While students from the Ithaca College Class of 2020 were unable to celebrate their Commencement on South Hill, a group of faculty, staff and alumni worked together from the control rooms of Roy H. Park Hall to produce five unique virtual Commencement ceremonies.
The virtual ceremonies took place from Aug. 2 to 6. The 125th Commencement ceremony was originally scheduled for May 17 but was postponed until Aug. 2 because of the COVID-19 pandemic. President Shirley M. Collado then announced in early June that the in-person ceremony was canceled.
After this announcement, Chrissy Guest, assistant professor in the Department of Media Arts, Sciences and Studies, approached the Commencement Committee with the idea of holding a virtual ceremony that would have every graduate on screen live using Zoom. This was a novel idea — other college virtual ceremonies typically integrate slideshows and pictures of the graduates or a rolling list of names. Guest, who teaches live event production at the college, said she wanted to ensure that the ceremonies were unique by incorporating musical performances and special live guests.
“This is my expertise,” Guest said. “As a faculty member of the Park School, I felt it was really important that we look at ways to be innovative with our Commencement offering.”
Guest; Paul Galgoczy, audio visual services manager for Conference and Event Services; and Joe Menduni, audio visual services technician for Conference and Event Services, produced the events, with Guest also directing. Approximately 20 faculty, staff and alumni volunteered to help with the production, from mixing between live and pre-recorded footage to gatekeeping the Zoom to ensure the right graduates were shown, and approximately 30 additional people assisted with other aspects of the production.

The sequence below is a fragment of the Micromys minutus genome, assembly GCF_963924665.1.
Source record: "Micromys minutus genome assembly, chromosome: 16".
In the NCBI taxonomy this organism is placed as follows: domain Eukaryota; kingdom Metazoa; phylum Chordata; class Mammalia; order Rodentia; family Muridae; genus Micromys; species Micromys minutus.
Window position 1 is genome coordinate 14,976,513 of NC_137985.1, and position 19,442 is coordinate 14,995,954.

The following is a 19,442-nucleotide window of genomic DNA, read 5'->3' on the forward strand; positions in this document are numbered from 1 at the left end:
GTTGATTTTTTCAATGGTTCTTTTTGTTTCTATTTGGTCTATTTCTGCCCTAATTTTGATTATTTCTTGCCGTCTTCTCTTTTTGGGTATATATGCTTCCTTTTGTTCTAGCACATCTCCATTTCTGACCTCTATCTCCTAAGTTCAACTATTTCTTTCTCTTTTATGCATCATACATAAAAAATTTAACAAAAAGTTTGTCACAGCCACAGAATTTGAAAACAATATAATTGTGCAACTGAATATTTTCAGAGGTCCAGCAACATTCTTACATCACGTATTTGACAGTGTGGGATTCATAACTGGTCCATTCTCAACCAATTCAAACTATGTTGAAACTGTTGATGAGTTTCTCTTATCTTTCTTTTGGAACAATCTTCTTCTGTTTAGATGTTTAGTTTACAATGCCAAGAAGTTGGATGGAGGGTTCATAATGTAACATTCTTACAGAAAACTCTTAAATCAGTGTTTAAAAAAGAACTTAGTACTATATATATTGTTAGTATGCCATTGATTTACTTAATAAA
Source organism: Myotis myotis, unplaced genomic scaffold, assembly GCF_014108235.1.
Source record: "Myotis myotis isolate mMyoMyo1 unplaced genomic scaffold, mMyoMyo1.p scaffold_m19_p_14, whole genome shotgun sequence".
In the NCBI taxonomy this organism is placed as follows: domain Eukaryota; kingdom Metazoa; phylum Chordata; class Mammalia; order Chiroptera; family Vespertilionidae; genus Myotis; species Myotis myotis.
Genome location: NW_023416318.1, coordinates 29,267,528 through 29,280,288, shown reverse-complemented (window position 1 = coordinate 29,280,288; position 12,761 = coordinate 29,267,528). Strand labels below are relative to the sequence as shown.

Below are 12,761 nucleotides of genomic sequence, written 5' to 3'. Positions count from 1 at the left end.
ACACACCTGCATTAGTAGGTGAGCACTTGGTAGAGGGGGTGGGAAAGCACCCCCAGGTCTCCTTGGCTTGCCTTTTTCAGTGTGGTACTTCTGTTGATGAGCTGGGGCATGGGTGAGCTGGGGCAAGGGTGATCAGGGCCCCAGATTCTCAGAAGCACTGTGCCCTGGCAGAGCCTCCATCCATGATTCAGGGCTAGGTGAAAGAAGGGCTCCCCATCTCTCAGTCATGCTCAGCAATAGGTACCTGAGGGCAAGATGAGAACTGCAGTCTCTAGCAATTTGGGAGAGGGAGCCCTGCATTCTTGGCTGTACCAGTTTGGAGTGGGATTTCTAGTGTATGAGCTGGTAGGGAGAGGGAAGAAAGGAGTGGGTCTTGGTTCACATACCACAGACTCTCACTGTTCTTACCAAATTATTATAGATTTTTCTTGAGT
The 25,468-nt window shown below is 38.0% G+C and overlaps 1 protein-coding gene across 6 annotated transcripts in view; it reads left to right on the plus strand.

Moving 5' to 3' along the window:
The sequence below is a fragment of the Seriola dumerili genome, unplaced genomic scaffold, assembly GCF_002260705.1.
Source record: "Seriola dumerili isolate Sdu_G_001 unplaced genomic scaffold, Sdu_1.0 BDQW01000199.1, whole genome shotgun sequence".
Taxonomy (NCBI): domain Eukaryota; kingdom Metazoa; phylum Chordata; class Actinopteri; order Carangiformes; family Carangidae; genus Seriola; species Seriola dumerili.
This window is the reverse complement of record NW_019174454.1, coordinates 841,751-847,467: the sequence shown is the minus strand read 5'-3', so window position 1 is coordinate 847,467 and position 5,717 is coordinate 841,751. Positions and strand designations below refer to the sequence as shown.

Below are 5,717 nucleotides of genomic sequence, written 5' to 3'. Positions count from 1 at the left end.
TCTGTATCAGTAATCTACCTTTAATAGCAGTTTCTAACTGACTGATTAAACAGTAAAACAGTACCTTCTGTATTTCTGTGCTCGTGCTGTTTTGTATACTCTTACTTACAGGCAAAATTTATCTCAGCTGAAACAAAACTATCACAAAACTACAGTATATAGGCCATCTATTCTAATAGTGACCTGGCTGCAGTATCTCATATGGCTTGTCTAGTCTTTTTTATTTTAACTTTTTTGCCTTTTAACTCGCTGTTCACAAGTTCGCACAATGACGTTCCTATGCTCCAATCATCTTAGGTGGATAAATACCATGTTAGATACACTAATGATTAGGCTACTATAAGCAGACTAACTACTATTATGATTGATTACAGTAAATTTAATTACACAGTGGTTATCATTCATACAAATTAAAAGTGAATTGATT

“As much as virtual ceremonies are not the ideal thing for anyone, we have made a program that will celebrate our students and our graduates and the traditions of a good college, but in a 2020 way that’s innovative,” Guest said.
After the idea was approved, the team had about a month to get all of the pieces together. This included registering students, organizing the guest speakers and figuring out how to incorporate the ensembles from the School of Music, from essentially no blueprint.
“Chrissy had an idea, but I don’t think anybody had ever actually implemented the idea she had,” said Dave Prunty, co-chair of the Commencement Committee and executive director of auxiliary services. “The actual behind-the-scenes mechanics of all the pieces that had to be in place to actually facilitate the call-to-screen piece was super complicated and involved a bunch of people figuring that out, how to register people and how to have the right controls in place.”
Prunty said the committee knew the ceremonies had to take place on different days because of all of the preparation that was needed for every event. The order of the ceremonies was determined by the schools’ dates of founding, although power outages caused by Tropical Storm Isaias postponed the Roy H. Park School of Communication’s ceremony by two days. The School of Health Sciences and Human Performance’s ceremony was also impacted by the storm but could not be rescheduled because many of the people working on the Commencement worked on virtual orientation, which began later that week. Health sciences students were able to join the Park School celebration if they were impacted by the storm, said Griffin Schultz ’17, technical director and graphics producer of the Commencement ceremonies.